Monday night. It´s just me and my headphones. The song has been playing over and over again and I can´t help myself. I start to dance. My feet are moving on their own. I would not call it moonwalk but something similar – in less perfection – takes place. This beat, lovely lyrics and …
… a car honks at me. Whops. I am in public! I smile and wave at the girl in the car and think to myself “that´s Berlin.”.
This incident makes me think about the impact of music on us. Research has shown that music has greater impact on teenagers as they are developing their brains rapidly generating new synapses. They show strong reactions when exposed to music leading them to feel everything from depression to full ecstasy. Am I still in the teenager development state?
Biologically not. But I have noticed how my mood is strongly influenced by music. A couple of days back I found a note to myself. It stated “Have you ever noticed how you are completely in your own world with headphones? You can walk through a crowd of people and don´t get affected by their mood. Even when people are stressed and angry around you it is possible to stay calm.”
Isn´t that interesting? Music can be a stress repellant barrier between yourself and others? If music is taking the mind away from absorbing how others around you are feeling – mustn´t it be possible to set your mind to such a state at all time? A state where you feel this happiness inside, where you don´t absorbe negative energy from others and a place where you simply start to dance in the streets?
Until I figure out how, I´ll experiment some more with my research on the influence of music on my mood…
Many times when people get more into spirituality and the search for happiness they hear about being positive. And yeah, that´s a great thing. But ALWAYS being positive? Sucks.
Check out my latest video here:
In the video:
- 3 reasons why being positive at all time sucks
- A technique on how to listen to your inner voice
- How I handle positivity
“Wow, it´s so nice here. I have to come again some times.” Or “We had such a great time. Let´s catch up soon.”
Do you know that feeling when you visit a new restaurant, or generally a new place, or you hang out with a nice person for the first time?
It seems like such a normal thing to do and sometimes it might just be an expression of how much we are enjoying ourselves. However, many of us try to extend the good time we had into the future without fully experiencing the present.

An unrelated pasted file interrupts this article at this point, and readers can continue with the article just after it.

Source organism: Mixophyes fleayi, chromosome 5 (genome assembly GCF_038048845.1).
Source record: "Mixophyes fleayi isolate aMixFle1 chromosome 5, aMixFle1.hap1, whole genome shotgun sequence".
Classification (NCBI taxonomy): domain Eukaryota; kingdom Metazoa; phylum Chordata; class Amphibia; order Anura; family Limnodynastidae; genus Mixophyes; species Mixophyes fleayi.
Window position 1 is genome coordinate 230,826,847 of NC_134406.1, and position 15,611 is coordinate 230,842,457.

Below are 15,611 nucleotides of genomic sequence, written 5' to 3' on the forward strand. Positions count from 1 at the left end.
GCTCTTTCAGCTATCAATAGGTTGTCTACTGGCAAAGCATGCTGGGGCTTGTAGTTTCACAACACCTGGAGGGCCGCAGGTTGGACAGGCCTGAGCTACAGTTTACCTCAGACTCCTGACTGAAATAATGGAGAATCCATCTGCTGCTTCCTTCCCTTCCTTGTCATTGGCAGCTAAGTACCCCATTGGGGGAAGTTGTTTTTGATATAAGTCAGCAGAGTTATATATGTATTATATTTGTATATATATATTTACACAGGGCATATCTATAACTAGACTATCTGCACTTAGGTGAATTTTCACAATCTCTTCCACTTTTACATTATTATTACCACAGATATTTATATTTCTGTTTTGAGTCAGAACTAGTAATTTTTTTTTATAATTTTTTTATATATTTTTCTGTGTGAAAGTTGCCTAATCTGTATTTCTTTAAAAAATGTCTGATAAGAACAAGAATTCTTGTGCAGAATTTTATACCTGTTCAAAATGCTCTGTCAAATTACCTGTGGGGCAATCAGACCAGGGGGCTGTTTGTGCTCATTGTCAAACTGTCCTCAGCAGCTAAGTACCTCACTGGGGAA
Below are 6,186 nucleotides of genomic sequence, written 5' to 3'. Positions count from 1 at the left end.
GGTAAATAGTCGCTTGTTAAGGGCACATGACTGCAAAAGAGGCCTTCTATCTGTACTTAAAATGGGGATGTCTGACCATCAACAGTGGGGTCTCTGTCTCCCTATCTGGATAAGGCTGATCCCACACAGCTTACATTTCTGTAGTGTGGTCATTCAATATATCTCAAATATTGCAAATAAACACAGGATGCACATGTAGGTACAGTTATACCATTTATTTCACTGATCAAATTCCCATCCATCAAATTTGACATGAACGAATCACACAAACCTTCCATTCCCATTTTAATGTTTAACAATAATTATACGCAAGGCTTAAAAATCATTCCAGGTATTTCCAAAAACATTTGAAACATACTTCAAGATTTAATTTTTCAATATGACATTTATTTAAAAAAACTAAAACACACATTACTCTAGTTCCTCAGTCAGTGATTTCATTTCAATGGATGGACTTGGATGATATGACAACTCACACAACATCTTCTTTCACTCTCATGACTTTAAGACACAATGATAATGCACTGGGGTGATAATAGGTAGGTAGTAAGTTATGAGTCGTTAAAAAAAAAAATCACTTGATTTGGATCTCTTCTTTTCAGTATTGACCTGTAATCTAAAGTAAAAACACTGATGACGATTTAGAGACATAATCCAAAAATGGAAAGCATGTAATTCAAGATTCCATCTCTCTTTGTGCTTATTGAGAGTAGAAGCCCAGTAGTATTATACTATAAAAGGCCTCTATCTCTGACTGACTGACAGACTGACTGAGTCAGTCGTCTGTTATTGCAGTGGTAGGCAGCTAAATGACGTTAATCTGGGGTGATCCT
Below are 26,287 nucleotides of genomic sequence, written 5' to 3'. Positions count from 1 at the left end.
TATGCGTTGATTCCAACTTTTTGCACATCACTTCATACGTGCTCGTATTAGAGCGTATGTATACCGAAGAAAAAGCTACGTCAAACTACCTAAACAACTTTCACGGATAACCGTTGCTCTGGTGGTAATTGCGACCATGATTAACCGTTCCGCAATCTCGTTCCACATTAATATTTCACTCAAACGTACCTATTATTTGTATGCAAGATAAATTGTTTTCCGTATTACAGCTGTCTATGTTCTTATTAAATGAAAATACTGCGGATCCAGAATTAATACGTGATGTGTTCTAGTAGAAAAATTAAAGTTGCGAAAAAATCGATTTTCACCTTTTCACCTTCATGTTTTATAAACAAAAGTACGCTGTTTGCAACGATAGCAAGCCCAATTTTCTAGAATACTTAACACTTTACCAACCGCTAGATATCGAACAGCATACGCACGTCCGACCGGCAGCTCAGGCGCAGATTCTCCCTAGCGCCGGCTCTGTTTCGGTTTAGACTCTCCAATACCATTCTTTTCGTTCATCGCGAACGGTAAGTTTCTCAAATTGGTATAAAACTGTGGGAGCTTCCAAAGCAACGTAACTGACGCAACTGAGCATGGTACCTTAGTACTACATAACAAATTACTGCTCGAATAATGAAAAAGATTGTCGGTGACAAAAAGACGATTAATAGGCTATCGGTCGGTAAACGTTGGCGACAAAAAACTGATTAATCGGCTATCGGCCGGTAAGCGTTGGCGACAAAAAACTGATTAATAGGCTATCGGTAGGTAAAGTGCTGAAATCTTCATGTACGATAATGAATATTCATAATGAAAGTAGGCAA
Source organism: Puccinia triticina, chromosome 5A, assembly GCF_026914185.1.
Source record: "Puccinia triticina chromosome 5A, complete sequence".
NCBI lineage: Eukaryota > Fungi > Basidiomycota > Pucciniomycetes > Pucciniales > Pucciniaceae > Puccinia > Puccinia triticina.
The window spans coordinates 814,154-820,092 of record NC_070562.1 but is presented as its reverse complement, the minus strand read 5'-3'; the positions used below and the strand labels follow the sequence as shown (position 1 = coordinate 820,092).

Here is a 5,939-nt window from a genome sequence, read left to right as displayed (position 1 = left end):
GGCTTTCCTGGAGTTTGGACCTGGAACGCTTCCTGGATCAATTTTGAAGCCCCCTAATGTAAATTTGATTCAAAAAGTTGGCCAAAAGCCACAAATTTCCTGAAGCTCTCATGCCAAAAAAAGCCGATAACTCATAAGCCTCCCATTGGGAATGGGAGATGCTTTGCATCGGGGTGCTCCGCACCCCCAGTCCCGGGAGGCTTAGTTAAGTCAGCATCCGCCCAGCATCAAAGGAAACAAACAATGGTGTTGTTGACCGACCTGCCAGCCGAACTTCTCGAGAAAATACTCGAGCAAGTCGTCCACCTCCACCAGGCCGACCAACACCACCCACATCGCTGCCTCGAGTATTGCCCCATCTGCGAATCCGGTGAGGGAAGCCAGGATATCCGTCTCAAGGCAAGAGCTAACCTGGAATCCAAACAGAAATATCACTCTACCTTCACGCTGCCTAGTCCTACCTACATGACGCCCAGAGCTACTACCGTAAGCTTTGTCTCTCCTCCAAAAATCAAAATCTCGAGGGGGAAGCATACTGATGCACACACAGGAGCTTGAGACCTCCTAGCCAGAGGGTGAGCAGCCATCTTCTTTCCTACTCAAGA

What do I mean with that?
If you are already thinking about when to come back to this place, whom to bring and what to talk about, maybe even what you could do better next time – it´s not possible to live the moment to the fullest. E.g. you are hiking alongside a beautiful lake and your mind goes: “Next time I should bring food. We could make a picknick here. Oh and let´s ask Linda and John if they want to come along. Their dog would have a great time. This could be our small hide-away. Let´s come back at least once per year.” Wow. You have build a whole imaginary future for yourself based on a snippet of your current experience. Are you then REALLY enjoying the moment and living this experience to the fullest? Nope, you are not even present. You are living in the future. And you probably missed a great chance to experience happiness NOW. In that very moment.
Many times when we do something without having any expectations we get surprised by how much fun we can have. If we give ourselves to the moment and allow ourselves to experience this moment without clinging to the fun parts we can actually have EVEN MORE fun! Nice.
Subways are a great place to experience stuff.
On a hot, humid summer day you may meet prespiring strangers who unknowingly rub their moist backs against your arm. Whereas on weekend nights, especially the first weekend of the month, when everybody just received their paychecks, trains are THE place to extend your circles. Drunk strangers are willing specimen to practice small talk, hugs, or improve your skills on how to serve as a human sleeping pillow. (apply as needed)
But most of all, I think subways are a good place to get enlightened and practice mindfulness.
Staying calm can be challenging at times. After all, taking the subway is much more a necessity than a choice for most of us. Cultures, generations and different mindsets collide in a tiny little space. This can lead to loaded feelings and a general “I hate everybody” attitude. But they are a great place for people watching.
And if we look closely we can see random acts of kindness everywhere on our subway rides.
Kindness unfolds in all different ways. The young girl offering a seat to an older man with a walking stick. The guy who blocks the door for the lady who runs to catch the train. The teenager giving his last coins to a homeless man. The musicians performing with a smile. Yes, even the drunk person giving me a hug or using me as a human pillow.
You never know what the person next to you is going through right now. Next time you think “what the ** is this ** thinking?” just take a deep breath and remember:
A smile or an understanding nod is maybe all they need.
After all, we are all sitting in the same boat, ehm train.
The reaction to a german newspaper article showed me that it´s time to talk about more than make-up on youtube. People are interested in receiving more information about how to listen to your intuition and how to create the life you want to live.